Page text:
Travel time is a compensation issue that often comes up for employees. After all, many workers spend a lot of time in transit, either for work tasks or commuting. If that time is eligible for payment depends on a variety of factors, such as if the travel was during set work hours or if an overnight stay was required for work reasons.
If you are wondering if your one-day work trip is eligible for pay, consult with an experienced wage and hour lawyer. An experienced overtime wage lawyer will listen to your situation and help you to understand your rights, including whether you are being compensated fairly or correctly.
Compensation for Work Time
Essentially, an employee is entitled to compensation for work time spent in transit. In the case of a one-day trip, this will include the time spent on a train or flight. When a worker is required to go to a different site during their work hours, or travel to a meeting, that time is paid work time.
When an employee is a non-exempt employee, meaning they are paid hourly, travel pay can be more complex than it is for exempt employees. Exempt employees receive a salary regardless of their travel. Non-exempt employees are entitled for time spent working. What travel time should be counted as work time for non-exempt employees can be difficult to discern. If your job requires a lot of travel, you should speak with one of our experienced Ohio overtime lawyers.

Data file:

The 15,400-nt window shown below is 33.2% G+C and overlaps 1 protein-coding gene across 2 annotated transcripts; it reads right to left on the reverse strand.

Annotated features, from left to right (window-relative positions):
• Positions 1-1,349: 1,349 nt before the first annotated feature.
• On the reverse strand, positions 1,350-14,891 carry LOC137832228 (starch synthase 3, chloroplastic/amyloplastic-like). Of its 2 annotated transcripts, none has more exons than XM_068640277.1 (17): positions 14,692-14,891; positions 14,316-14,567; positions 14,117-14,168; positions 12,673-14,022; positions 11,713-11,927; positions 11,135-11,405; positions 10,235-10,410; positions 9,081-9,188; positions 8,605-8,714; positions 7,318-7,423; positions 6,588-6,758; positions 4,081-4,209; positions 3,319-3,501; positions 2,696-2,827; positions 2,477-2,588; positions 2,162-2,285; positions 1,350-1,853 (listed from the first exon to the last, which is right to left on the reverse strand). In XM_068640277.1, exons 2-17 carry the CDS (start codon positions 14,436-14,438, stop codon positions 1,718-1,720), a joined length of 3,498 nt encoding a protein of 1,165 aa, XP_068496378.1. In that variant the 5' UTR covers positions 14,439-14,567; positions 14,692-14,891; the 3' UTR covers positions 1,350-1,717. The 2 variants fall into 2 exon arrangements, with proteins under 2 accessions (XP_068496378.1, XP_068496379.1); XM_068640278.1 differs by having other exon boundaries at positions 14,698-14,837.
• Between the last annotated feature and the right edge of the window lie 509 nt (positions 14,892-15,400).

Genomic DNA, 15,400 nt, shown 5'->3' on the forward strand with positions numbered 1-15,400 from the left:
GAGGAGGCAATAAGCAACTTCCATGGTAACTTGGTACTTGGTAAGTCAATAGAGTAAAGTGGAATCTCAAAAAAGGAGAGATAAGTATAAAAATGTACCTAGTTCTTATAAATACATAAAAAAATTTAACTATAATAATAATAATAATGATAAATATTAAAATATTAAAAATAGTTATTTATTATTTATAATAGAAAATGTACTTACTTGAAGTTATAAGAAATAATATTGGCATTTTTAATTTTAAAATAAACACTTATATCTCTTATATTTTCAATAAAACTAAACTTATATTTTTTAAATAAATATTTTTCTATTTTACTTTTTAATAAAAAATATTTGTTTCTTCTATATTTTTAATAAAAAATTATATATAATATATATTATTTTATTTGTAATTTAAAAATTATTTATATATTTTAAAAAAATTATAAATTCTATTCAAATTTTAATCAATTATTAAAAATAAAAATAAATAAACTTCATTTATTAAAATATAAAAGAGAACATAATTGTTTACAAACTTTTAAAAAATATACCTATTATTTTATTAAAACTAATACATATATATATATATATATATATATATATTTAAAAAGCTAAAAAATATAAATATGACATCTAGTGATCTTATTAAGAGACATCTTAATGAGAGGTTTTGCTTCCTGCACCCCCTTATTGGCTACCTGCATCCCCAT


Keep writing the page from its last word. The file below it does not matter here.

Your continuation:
Overnight Travel Can Create Issues
Issues can arise when a non-exempt employee is required to be part of business-related travel including overnight stays. According to federal laws, when an employee stays away from home overnight for work duties, the travel time should be paid when it occurs during the worker’s standard or normal working hours. If the travel is outside of normal hours, it may not need to be paid.
Of course, overnight issues can be avoided if out-of-town trips all take place within one day. In those instances an employee may be compensated for travel from their home to the work location, minus the time of the normal commute. This means the worker is not paid for their normal commute time but is compensated for the travel beyond that amount.
A Columbus wage & hour lawyer can answer your questions surrounding travel, work trips, and compensation. Different situations regarding entitlement to compensation for travel time are handled in different ways, depending on what your employee status is and where you work. If you have not been paid for travel time and believe you have a right to compensation, connect with a legal professional.
Do you get paid for travel at your Ohio job? Contact the overtime lawyers at Coffman Legal LLC today. We are strong and committed overtime attorneys for all Ohio workers who will use our experience and knowledge to help you. Call 614-949-1181 for a free and confidential consultation with our experienced overtime lawyers.